WHAT TRUMP’S HARSH CRITICISM OF GERMANY MEANS TO JAPAN
I am writing this column on July 16, just hours before Donald Trump is slated to meet Vladimir Putin for a US-Russia summit in Helsinki.
How the summit will turn out is anyone’s guess. But I feel Putin has much to gain from the simple fact that a meeting has been arranged. For Trump, it will most likely be a summit resembling the one he had with Kim Jong-un in Singapore on June 12. I suspect that Trump will have little to gain despite his boastfulness.
One cannot but acknowledge that consultations between the US and North Korea following the first US-North Korea summit have been progressing at Pyongyang’s pace. The joint communique issued at the end of the talks fell short of global expectations, devoid of the much anticipated reference to North Korea’s readiness to implement “complete, verifiable, and irreversible denuclearization” (CVID).
After Secretary of State Mike Pompeo freshly demanded that Pyongyang honor its CVID pledge on his third visit to the reclusive nation early this month, North Korea compared him to a “gangster.” Presumably, this bold accusation was only possible because Kim Jong-un had perceived that Trump would no longer be able to take military action against North Korea after the summit.
Likewise, Trump’s impending summit with Putin could create a fatal disadvantage for the US due to Trump’s under-preparation and failure to accurately recognize the Russian threat.
Arriving in the United Kingdom on July 12 following the NATO summit in Brussels, Trump had this to say to the press about his meeting with Putin:
“I will ask him your favorite questions. I’ll ask whether he had meddled with the (2016) election. He may deny it. Look, he may. What I am going to do? All I can do is say, ‘Did you?’ and ‘Don’t you do it again.’ But he may deny it.”
While traveling from Washington to Brussels and then on to the United Kingdom and Helsinki, Trump remarked that Putin would perhaps be the easiest head of state to deal with. Doesn’t Trump realize that this man regards the breakup of the Soviet Union as the “the greatest geopolitical tragedy of the 20th century” and has been vigorously dreaming of reestablishing the Soviet Empire over the past 28 years?
In point of fact, Putin seeks to unite the Russian people through nationnalistic policies and statements that position the US as Russia’s primary foreign enemy. He had this to say about the US in an address in Munich in February 2007:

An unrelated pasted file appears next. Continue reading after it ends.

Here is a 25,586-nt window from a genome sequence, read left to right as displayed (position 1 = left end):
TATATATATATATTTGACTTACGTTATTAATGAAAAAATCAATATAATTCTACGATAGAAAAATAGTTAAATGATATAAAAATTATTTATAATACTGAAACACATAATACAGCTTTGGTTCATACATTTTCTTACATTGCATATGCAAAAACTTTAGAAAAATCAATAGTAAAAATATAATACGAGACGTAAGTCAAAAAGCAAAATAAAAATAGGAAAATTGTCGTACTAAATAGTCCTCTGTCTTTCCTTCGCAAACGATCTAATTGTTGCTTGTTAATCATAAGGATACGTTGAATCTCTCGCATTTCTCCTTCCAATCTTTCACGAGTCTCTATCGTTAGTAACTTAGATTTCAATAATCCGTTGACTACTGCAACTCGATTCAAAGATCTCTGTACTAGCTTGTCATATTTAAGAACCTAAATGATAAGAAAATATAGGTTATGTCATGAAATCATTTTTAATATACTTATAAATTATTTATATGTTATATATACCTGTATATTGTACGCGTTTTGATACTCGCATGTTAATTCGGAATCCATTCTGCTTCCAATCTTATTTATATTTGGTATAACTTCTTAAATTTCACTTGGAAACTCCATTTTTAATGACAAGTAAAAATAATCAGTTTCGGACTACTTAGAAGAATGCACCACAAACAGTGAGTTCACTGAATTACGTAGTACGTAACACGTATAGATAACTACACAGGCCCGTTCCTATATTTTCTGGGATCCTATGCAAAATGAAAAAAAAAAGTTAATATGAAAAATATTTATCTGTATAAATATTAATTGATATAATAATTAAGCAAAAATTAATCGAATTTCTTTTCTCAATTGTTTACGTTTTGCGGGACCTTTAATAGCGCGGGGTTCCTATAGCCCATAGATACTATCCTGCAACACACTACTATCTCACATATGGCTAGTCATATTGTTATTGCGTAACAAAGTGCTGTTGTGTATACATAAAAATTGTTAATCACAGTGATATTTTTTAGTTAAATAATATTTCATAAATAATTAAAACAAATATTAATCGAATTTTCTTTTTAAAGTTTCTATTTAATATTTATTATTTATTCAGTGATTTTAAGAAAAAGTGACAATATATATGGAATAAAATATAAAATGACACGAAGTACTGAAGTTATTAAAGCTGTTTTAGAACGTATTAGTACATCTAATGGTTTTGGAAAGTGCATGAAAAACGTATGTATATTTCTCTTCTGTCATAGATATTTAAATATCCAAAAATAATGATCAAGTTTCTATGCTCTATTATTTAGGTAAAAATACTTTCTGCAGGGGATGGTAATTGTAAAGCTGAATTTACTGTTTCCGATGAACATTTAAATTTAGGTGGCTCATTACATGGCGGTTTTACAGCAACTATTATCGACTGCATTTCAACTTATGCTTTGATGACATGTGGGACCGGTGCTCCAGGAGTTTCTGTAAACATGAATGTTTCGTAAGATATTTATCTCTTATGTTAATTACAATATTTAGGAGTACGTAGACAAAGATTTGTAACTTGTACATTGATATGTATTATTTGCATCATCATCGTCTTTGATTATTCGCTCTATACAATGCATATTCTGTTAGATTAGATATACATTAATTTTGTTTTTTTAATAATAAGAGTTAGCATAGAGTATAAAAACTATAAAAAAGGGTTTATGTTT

“The United States…has overstepped its national borders in every way. This is visible in the economic, political, cultural and educational policies it imposes on other nations.”
Enhanced Russian Presence in Middle East
In the fall of 2013, Putin contributed an article entitled A Plea for Caution from Russia to the Opinion page of the New York Times (September 11, 2013) in which he condemned the US:
“I would rather disagree with a case he (President Barak Obama) made on American exceptionalism, stating that the United States’ policy is ‘what makes America different. It’s what makes us exceptional.’ It is extremely dangerous to encourage people to see themselves as exceptional, whatever the motivation.”
One day before the Putin address, on September 10, Obama declared in an address on the civil war in Syria: “I will not put American boots on the ground in Syria…America is not the world’s policeman.”
Obama’s decision, a strategic blunder unheard of in recent history, prompted Russia to immediately intervene in the Syrian situation. It was sheer naiveté on the part of Obama, who seemingly did not understand that the international community is an arena in which nations with different ideologies and values clash, spurred by ambition and the desire for power.
Putin lost no time in dramatically enhancing Russia’s presence in the Middle East.
Scheming leaders are prone to be terrified of conspiracies. Putin apparently believes the “color revolutions” in Georgia and Ukraine and the Arab Spring revolutions in the Middle East would have not been possible without the US supporting the movements economically and militarily, and that the anti-Putin campaigns in Russia would not have happened without America being involved.